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Published on December 27th, 2012 | by James Ayre

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Biggest Community-Owned Solar Array In US Now Online

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December 27th, 2012 by  

 
The San Miguel Power Association Community Solar Array, the largest community-owned solar facility in the country, is now officially open. At its location in southwestern Colorado, the 1.1MW solar array provides power to more than 200 homes.

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According to Paul Spencer, the CEO and the founder of the Clean Energy Collective (CEC), this project shows that the ease and affordability of the community-owned but utility-scale model is going to have a large effect on future development.

“We are leveraging scalability to the benefit of individual panel owners,” he says. “You don’t even need a roof to adopt clean energy today, and the paybacks are higher than ever – both for the environment and financially.”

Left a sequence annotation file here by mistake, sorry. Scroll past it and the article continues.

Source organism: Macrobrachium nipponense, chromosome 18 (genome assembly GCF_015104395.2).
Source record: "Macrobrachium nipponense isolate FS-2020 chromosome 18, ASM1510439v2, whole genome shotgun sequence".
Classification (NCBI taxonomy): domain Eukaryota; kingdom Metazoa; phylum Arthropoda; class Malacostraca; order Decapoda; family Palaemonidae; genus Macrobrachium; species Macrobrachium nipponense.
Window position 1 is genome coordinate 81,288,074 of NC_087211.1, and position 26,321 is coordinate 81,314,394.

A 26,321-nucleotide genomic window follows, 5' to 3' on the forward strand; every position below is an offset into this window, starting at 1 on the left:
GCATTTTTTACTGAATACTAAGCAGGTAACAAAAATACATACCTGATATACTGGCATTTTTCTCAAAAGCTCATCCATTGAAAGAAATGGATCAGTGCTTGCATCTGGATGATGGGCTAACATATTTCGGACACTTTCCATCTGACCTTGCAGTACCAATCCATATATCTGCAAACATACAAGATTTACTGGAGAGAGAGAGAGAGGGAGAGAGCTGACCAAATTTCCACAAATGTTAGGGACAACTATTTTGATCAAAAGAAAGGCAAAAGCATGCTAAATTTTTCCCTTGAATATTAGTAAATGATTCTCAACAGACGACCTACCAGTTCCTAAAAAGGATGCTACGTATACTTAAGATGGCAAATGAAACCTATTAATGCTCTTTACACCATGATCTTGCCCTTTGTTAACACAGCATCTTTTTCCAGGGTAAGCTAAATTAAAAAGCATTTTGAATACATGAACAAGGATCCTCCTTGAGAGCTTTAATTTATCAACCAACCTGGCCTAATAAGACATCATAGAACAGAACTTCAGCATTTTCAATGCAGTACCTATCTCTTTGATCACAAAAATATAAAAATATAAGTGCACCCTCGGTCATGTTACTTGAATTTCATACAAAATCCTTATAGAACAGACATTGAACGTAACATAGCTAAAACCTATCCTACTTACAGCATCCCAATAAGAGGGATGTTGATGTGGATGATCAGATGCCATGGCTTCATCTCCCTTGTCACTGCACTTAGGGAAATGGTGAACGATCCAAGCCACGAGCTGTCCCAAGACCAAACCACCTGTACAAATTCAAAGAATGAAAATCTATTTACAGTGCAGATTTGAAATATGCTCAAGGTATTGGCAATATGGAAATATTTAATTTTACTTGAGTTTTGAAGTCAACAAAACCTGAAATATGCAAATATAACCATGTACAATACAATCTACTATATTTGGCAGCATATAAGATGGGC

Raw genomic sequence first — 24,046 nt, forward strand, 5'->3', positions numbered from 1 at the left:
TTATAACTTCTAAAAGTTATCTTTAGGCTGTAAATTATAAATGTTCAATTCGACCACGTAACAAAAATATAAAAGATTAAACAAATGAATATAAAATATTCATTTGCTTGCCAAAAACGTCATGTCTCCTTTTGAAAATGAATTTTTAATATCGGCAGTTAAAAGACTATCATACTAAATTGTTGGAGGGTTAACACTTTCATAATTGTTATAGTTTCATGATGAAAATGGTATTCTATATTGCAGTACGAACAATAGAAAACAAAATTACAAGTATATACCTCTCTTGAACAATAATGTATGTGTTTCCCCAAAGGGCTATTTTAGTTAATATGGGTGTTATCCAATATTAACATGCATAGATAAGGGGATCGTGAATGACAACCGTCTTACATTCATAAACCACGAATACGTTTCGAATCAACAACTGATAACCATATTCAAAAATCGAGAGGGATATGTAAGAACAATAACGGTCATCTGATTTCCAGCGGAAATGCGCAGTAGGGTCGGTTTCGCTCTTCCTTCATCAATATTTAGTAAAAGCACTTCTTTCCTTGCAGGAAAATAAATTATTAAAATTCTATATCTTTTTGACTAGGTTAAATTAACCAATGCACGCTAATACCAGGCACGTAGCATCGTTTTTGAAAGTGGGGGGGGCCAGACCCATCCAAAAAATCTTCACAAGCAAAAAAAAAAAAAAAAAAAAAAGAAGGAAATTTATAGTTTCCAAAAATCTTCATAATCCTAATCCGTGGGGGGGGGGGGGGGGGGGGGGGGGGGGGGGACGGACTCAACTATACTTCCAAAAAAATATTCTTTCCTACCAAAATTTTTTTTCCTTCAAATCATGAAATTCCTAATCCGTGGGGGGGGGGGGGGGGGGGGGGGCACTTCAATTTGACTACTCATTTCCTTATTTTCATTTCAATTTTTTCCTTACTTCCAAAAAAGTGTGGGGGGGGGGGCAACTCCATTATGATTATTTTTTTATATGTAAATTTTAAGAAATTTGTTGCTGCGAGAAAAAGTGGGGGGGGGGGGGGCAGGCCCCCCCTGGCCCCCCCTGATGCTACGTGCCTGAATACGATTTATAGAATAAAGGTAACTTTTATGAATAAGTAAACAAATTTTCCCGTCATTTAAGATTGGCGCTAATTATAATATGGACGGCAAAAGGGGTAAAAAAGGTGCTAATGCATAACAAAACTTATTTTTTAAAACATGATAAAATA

Individuals who are interested can participate by purchasing panels at the facility for $705 each, getting as many as they like, offsetting all or part of their electricty needs, with the credit for the power produced showing up directly on their monthly bills.

The $705 includes all of the tax credits and electricity discounts that customers would receive if the solar panels were installed on their actual homes. And the panels will be maintained for at least 50 years by the CEC, leaving the customers with no maintenance or repair costs.

“In addition to the SMPA Community Solar Array, CEC has partnered with six other utilities and has 14 shared solar projects operating or under construction, representing more than 5,300 kW of community-sited solar PV. By the end of 2013, Spencer estimates CEC’s community-owned arrays will be providing upwards of 10 MW of energy capacity, with that number eclipsing 100 MW nationally by 2015.”

Source: Energy Digital
Image Credits: Jeffco Public Schools

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About the Author

's background is predominantly in geopolitics and history, but he has an obsessive interest in pretty much everything. After an early life spent in the Imperial Free City of Dortmund, James followed the river Ruhr to Cofbuokheim, where he attended the University of Astnide. And where he also briefly considered entering the coal mining business. He currently writes for a living, on a broad variety of subjects, ranging from science, to politics, to military history, to renewable energy. You can follow his work on Google+.



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